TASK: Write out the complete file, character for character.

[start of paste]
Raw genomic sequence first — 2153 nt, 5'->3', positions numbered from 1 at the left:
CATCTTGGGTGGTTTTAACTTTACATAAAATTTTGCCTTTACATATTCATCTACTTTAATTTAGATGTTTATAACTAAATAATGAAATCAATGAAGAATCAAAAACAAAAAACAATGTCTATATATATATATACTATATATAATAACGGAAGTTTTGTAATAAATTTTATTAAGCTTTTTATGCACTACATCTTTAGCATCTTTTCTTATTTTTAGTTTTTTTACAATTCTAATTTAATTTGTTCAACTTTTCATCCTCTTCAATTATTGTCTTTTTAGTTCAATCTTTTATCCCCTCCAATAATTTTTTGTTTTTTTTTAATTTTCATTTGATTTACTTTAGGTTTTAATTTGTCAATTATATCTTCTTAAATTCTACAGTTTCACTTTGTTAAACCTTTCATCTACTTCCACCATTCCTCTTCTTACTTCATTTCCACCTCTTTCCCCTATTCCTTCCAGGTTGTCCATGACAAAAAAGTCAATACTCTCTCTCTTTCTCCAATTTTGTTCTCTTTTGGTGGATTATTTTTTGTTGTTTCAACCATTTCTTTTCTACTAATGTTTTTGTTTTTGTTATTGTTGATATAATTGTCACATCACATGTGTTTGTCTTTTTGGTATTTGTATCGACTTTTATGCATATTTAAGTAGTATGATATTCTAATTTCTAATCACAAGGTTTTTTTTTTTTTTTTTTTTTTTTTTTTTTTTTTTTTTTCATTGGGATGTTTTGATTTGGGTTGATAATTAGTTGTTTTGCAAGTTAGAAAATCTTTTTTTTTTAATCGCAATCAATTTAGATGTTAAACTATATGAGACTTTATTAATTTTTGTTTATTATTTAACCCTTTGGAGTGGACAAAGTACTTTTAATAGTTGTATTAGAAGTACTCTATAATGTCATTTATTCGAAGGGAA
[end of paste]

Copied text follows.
Raw genomic sequence first — 2153 nt, 5'->3', positions numbered from 1 at the left:
CATCTTGGGTGGTTTTAACTTTACATAAAATTTTGCCTTTACATATTCATCTACTTTAATTTAGATGTTTATAACTAAATAATGAAATCAATGAAGAATCAAAAACAAAAAACAATGTCTATATATATATATACTATATATAATAACGGAAGTTTTGTAATAAATTTTATTAAGCTTTTTATGCACTACATCTTTAGCATCTTTTCTTATTTTTAGTTTTTTTACAATTCTAATTTAATTTGTTCAACTTTTCATCCTCTTCAATTATTGTCTTTTTAGTTCAATCTTTTATCCCCTCCAATAATTTTTTGTTTTTTTTTAATTTTCATTTGATTTACTTTAGGTTTTAATTTGTCAATTATATCTTCTTAAATTCTACAGTTTCACTTTGTTAAACCTTTCATCTACTTCCACCATTCCTCTTCTTACTTCATTTCCACCTCTTTCCCCTATTCCTTCCAGGTTGTCCATGACAAAAAAGTCAATACTCTCTCTCTTTCTCCAATTTTGTTCTCTTTTGGTGGATTATTTTTTGTTGTTTCAACCATTTCTTTTCTACTAATGTTTTTGTTTTTGTTATTGTTGATATAATTGTCACATCACATGTGTTTGTCTTTTTGGTATTTGTATCGACTTTTATGCATATTTAAGTAGTATGATATTCTAATTTCTAATCACAAGGTTTTTTTTTTTTTTTTTTTTTTTTTTTTTTTTTTTTTTTCATTGGGATGTTTTGATTTGGGTTGATAATTAGTTGTTTTGCAAGTTAGAAAATCTTTTTTTTTTAATCGCAATCAATTTAGATGTTAAACTATATGAGACTTTATTAATTTTTGTTTATTATTTAACCCTTTGGAGTGGACAAAGTACTTTTAATAGTTGTATTAGAAGTACTCTATAATGTCATTTATTCGAAGGGAA